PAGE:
Sarah Trickett, UK

Writer gives a nod to small-scale farming

IFAJ-Alltech Young Leaders in Agricultural Journalism Award recipient 

Small scale family farming is still at the heart of the Belgium dairy industry, as Farmers Weekly’s Sarah Trickett found out when visiting Lietaer-Vangenechten dairy farm near the town of Geel. 

In the UK, expansion is currently the ‘buzz’ word in the dairy industry, but in Belgium it’s sustainability farmers are driving for. There, 85 cows are considered a large herd size, with most dairy farms family run, which is in direct contrast to a recent proposal for an 8500 cow unit in the UK.  

And when visiting the farm run by Griet Vangenechten and husband  Stijn Lietaer, it was warming to hear they are now the fourth generation to run the farm.  

Griet explained. “Initially when we got married in 1992, Stijn brought 35 cows with him from West Flanders and we ran the farm jointly with my parents milking about 50 cows. However, when they retired in 2002 we took over the rest of the farm and from then on began to grow to the current size of 85 cows,” she said.  

But apart from increasing cow numbers, the family have also made huge developments in genetics with a move away from dual purpose breeds, she explained. “When we were milking dual purpose cows we were averaging 2000l/cow/year, but that wasn’t enough so we started incorporating Holstein genetics. However, we were careful that we didn’t just select on yield and so we incorporated genetics from USA, Italian as well as Dutch Holsteins.”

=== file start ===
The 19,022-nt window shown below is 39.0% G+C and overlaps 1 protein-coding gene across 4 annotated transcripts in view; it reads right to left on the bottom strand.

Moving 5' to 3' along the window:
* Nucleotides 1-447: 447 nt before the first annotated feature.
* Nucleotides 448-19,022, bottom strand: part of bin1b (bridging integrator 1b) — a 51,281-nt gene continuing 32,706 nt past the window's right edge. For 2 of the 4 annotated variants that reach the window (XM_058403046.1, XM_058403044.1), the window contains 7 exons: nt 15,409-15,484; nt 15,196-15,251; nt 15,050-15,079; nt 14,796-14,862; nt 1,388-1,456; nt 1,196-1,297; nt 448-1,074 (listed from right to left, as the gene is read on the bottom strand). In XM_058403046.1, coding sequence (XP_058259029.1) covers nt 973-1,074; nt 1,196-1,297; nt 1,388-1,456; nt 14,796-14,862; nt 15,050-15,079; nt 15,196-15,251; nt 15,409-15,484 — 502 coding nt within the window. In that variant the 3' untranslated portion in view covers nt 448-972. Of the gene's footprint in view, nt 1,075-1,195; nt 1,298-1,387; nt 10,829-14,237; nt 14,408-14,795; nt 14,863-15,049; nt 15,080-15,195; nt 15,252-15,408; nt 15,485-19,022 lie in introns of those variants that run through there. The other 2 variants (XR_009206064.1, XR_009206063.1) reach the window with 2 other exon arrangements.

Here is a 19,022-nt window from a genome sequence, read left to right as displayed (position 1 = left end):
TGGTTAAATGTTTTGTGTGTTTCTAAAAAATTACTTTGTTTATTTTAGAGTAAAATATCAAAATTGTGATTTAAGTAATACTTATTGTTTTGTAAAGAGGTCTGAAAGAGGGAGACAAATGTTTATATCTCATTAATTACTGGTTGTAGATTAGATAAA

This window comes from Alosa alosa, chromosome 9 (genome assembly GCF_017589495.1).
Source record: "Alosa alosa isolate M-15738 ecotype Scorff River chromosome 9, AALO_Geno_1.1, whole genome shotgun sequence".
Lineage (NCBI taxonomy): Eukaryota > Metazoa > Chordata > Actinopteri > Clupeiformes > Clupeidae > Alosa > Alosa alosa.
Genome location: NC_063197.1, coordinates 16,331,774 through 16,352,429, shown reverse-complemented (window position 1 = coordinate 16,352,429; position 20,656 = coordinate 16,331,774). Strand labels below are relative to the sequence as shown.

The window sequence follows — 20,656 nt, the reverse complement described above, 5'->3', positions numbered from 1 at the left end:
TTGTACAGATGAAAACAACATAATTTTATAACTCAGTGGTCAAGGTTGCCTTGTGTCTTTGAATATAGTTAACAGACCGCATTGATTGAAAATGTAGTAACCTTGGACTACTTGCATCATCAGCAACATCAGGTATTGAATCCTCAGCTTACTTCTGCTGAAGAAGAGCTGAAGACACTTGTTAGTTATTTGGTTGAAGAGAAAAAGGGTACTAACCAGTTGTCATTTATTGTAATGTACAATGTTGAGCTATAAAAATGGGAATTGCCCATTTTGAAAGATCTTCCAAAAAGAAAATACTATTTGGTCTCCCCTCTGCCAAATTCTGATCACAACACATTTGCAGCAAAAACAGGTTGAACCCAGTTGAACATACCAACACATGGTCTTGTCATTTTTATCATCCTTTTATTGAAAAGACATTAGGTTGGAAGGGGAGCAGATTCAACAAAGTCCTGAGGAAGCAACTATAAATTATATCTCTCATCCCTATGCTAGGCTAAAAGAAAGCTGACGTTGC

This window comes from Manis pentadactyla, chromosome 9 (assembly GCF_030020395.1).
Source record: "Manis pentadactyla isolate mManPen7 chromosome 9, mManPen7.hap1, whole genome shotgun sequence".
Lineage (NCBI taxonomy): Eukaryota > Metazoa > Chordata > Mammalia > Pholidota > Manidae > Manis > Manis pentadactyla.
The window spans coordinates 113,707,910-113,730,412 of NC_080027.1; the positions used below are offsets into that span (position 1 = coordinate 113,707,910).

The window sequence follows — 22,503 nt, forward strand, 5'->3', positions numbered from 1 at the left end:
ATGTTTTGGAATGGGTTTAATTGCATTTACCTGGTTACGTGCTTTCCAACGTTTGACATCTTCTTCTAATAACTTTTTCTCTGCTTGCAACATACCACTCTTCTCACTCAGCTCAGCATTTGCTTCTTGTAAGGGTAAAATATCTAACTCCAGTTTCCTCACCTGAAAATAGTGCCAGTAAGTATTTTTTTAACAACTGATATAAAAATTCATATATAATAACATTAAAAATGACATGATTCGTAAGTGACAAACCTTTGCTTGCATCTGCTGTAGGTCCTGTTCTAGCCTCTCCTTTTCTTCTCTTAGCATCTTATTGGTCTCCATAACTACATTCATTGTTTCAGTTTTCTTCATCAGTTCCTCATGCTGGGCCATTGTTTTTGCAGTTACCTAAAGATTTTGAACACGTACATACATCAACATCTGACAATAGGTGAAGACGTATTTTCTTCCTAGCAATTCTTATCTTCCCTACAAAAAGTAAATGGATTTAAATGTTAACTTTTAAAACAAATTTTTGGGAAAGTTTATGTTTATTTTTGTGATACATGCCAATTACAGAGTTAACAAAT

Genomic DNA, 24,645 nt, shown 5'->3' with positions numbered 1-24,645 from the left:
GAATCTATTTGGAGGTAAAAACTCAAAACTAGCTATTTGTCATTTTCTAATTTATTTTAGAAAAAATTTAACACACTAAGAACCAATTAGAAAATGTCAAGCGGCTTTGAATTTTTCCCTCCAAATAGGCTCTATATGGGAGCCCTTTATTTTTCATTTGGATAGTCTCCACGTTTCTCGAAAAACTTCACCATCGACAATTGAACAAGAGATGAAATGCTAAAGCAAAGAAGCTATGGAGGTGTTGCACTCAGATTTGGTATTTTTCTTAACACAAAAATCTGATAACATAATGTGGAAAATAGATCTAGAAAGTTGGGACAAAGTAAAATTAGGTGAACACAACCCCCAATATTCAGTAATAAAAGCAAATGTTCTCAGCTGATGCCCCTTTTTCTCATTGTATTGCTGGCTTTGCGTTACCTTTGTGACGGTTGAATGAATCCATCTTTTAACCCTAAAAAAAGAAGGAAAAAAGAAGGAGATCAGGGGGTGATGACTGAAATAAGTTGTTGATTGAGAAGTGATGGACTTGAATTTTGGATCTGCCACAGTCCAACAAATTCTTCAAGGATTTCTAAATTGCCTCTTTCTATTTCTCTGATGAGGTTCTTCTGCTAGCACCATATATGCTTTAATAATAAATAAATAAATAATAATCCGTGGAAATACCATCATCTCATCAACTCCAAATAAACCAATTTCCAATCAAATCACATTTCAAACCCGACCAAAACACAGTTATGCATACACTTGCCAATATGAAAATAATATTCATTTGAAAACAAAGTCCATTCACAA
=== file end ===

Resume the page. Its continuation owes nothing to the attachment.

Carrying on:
Now cows are averaging 9500l/cow/lactation, although Griet did admit fertility wasn’t as good with Holsteins. “When cows were producing above 35l we started to see more fertility problems. Cows were also only lasting on average two lactations, so it is also our aim to increase this,” she said.  

However, the aim of this family farm is to be as sustainable as possible which is why only 850kg/cow of feed is bought in each year. “We don’t use much external feed, with much of our feed grown on 63ha of land including triticale, potatoes, grass and maize,” said Griet.  

“And because our feed bill is kept to a minimum it means when the milk price is at its lowest at 20 cents, for example, we are still not loosing any money. At the moment we are receiving 25 cents so are doing quite well.” 

And the fact this family farm is generating money makes the prospect of continuing the farming tradition appealing to Griet and Stijns two teenage children Leen and Sofie. “Dairying is a good living which is why our two children are interested, but they also realise that you do have to work for it,” said Stijn. 

Thinking about the future, the family also planned to expand. “We plan to grow the business by 2-3% a year and this is a healthy way of expanding. Those farmers with 1000 cows or more are simply not farmers but managers – so if you want to do the work yourself you can’t also manage with this size of herd. Family farming also means money stays in the family,” he said.  

Author’s note: What I learnt from the trip to this dairy farm was that bigger isn’t always better. While it can be easy to assume the biggest dairy farms are often the most profitable it would be wrong. This type of farming system would likely see more people attracted in to the industry in the UK, if they knew there was money to be made. It’s not long hours for very little return, Griet and Stijn were working hard, but also playing hard. They were making money by keeping costs low, which was allowing them to invest and advance the farm. I think sustainability is an important message that more farmers need to adopt.